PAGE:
While the empathetic storytelling does create nearly unprecedented intellectual engagement from the viewer, the actual solution to the plot is relatively simple. This isn’t necessarily a bad thing, as the basic plot easily allows for the film to focus on intense contemplative depths. Even so, this does sometimes result in moments where the audience is ahead of the twists and turns. During the moments where the characters inevitably have to try put the facts together, the expected red herrings are followed despite the audience not being tricked by them. This plot structure is all perfectly functional, but it’s the one genre trope the film doesn’t fully transcend. Happily, it’s not a fatal issue because even the necessary plot focused detours greatly add to the thematic power.
Consequently, there’s quite a lot to unpack on a narrative level. Much of it is of course imported from Jane Harper’s 2016 source novel, but the artistic strength of this adaptation is a testament to the storytelling talent of Robert Connolly. He has crafted a satisfying discussion around how truth and lies affect the lives of ordinary people. This theme is wonderfully conveyed through many story motifs, all of which tie together cleanly and cleverly. The drought ridden town being the most prevalent, as we get to see a world of lies and half-truths paralleled with a world bereft of water and rain. Connolly has near complete command of his storytelling craft, using every tool at his disposal to get at our heartstrings. Cinematographer Stefan Duscio even uses the landscape itself as an effective narrative device.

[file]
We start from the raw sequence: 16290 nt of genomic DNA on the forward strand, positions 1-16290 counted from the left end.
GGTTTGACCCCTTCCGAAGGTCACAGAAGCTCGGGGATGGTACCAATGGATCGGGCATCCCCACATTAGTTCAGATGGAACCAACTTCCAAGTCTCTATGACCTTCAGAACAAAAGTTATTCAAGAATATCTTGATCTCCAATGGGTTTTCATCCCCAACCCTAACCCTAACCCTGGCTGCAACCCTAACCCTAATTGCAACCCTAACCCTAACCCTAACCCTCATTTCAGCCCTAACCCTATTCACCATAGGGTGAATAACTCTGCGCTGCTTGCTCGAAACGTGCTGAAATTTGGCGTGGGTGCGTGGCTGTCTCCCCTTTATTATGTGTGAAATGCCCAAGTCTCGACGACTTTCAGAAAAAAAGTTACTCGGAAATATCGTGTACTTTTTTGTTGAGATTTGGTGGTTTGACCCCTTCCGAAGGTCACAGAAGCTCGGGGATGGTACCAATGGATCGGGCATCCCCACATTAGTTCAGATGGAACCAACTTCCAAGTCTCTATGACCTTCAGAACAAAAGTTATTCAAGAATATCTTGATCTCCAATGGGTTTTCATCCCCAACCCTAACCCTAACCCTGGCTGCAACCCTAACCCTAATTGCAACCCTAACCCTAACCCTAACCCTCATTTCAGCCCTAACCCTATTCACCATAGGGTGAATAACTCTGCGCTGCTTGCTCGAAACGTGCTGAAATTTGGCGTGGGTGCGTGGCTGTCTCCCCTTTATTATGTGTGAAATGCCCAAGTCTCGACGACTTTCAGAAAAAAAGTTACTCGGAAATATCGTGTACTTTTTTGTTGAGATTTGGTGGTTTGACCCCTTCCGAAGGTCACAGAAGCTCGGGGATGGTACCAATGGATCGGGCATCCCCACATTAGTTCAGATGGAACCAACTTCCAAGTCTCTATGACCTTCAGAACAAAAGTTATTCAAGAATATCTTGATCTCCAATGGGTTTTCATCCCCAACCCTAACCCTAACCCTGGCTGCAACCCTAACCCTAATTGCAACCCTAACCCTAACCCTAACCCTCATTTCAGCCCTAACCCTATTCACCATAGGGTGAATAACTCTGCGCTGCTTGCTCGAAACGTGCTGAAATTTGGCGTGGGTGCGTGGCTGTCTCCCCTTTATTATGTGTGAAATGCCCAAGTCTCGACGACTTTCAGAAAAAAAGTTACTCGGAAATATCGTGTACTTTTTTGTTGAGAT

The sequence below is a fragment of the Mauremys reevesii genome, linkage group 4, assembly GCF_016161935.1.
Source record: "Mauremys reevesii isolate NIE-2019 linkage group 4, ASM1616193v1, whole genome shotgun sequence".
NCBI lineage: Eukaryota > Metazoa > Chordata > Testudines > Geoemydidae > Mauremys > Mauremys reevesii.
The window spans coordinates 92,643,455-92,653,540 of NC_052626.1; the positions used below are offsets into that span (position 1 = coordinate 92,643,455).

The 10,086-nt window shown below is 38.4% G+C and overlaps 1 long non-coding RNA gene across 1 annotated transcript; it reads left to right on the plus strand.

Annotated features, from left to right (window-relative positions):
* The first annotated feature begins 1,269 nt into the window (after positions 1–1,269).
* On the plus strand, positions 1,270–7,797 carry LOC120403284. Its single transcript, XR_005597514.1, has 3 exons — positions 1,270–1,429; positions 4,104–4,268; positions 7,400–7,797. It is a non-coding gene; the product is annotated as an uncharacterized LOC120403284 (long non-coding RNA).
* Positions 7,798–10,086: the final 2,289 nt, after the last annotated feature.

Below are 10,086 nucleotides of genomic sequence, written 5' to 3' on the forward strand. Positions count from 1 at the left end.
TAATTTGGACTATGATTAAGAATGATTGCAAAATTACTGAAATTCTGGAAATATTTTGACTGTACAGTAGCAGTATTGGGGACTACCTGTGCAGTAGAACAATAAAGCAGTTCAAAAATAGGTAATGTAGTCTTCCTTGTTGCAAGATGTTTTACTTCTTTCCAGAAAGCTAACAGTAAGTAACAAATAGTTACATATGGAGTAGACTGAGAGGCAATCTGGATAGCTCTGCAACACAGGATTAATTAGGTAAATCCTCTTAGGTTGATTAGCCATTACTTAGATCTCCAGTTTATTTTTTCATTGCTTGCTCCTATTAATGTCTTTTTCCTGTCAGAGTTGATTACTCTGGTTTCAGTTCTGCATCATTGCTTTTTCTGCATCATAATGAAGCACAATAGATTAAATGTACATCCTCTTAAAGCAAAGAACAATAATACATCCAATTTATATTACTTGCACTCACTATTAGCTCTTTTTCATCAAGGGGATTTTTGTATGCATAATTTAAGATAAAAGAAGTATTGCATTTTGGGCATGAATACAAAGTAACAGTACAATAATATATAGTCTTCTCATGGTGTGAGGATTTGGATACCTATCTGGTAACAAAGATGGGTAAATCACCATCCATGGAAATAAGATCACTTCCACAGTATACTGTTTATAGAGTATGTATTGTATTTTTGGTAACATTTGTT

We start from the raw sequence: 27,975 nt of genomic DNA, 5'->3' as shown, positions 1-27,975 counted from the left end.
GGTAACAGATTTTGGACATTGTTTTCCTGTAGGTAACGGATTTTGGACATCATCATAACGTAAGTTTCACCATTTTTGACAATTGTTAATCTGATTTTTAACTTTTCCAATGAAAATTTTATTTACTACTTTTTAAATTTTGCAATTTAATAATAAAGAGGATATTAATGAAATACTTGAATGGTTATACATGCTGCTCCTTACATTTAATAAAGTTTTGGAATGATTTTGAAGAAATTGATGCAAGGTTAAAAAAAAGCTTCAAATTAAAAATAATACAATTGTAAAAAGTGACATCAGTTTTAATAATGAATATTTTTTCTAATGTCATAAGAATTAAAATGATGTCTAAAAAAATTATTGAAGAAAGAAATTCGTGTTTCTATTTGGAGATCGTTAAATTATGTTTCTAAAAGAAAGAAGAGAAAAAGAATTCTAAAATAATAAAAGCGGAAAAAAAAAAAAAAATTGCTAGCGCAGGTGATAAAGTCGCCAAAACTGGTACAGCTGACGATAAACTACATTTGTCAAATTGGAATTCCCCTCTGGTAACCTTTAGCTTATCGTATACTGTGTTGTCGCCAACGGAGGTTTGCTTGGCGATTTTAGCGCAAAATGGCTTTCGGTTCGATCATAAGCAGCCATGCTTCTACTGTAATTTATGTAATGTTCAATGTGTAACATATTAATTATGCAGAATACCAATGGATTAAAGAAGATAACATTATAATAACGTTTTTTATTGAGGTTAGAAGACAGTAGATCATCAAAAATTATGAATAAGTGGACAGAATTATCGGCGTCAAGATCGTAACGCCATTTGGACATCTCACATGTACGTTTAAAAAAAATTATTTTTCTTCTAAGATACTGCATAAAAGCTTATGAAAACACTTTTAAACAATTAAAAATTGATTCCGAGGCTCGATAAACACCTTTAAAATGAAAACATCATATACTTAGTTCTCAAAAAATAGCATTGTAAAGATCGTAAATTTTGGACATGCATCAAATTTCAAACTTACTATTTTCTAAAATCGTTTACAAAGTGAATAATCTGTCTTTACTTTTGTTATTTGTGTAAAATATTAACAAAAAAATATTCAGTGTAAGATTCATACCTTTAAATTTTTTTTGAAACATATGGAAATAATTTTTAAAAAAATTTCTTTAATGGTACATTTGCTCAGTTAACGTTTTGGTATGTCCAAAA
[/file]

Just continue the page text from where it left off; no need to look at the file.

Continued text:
Unsurprisingly, a film with this much subtle emotion needed an actor of considerable talent to shoulder the weight. Thankfully, the team hit the motherlode with Eric Bana, who also co-produced the film. Across his nearly 30 year career, Bana has proven there’s very little he can’t do, as he can expertly be charming, funny, intense, tormented, relatable and inspiring. He has displayed all these compelling emotional states and more, sometimes in the same role. Across films like Chopper (2000), Black Hawk Down (2001), Troy (2004), Munich (2005) and many more, it’s clear that Eric Bana is a consistent bright spot in whatever project he’s in. This is true of his work here, as he puts all his incredible skills to use in every scene of the film, not unlike Jack Nicholson in Chinatown.
Even at their best, most mystery films can be pretty emotionally passive. The characters spend most of their time just coldly sifting through the information until they figure out what’s going on. That’s thankfully not the case with The Dry. Robert Connolly is a director who deeply understands people, doing everything possible to ensure we connect with the drama on a psychological and emotional level. With that in mind, The Dry is a career highlight for all involved and a welcome return to form for the genre.
Best way to watch it: Before listening to ‘Under The Milky May’ by The Church on repeat.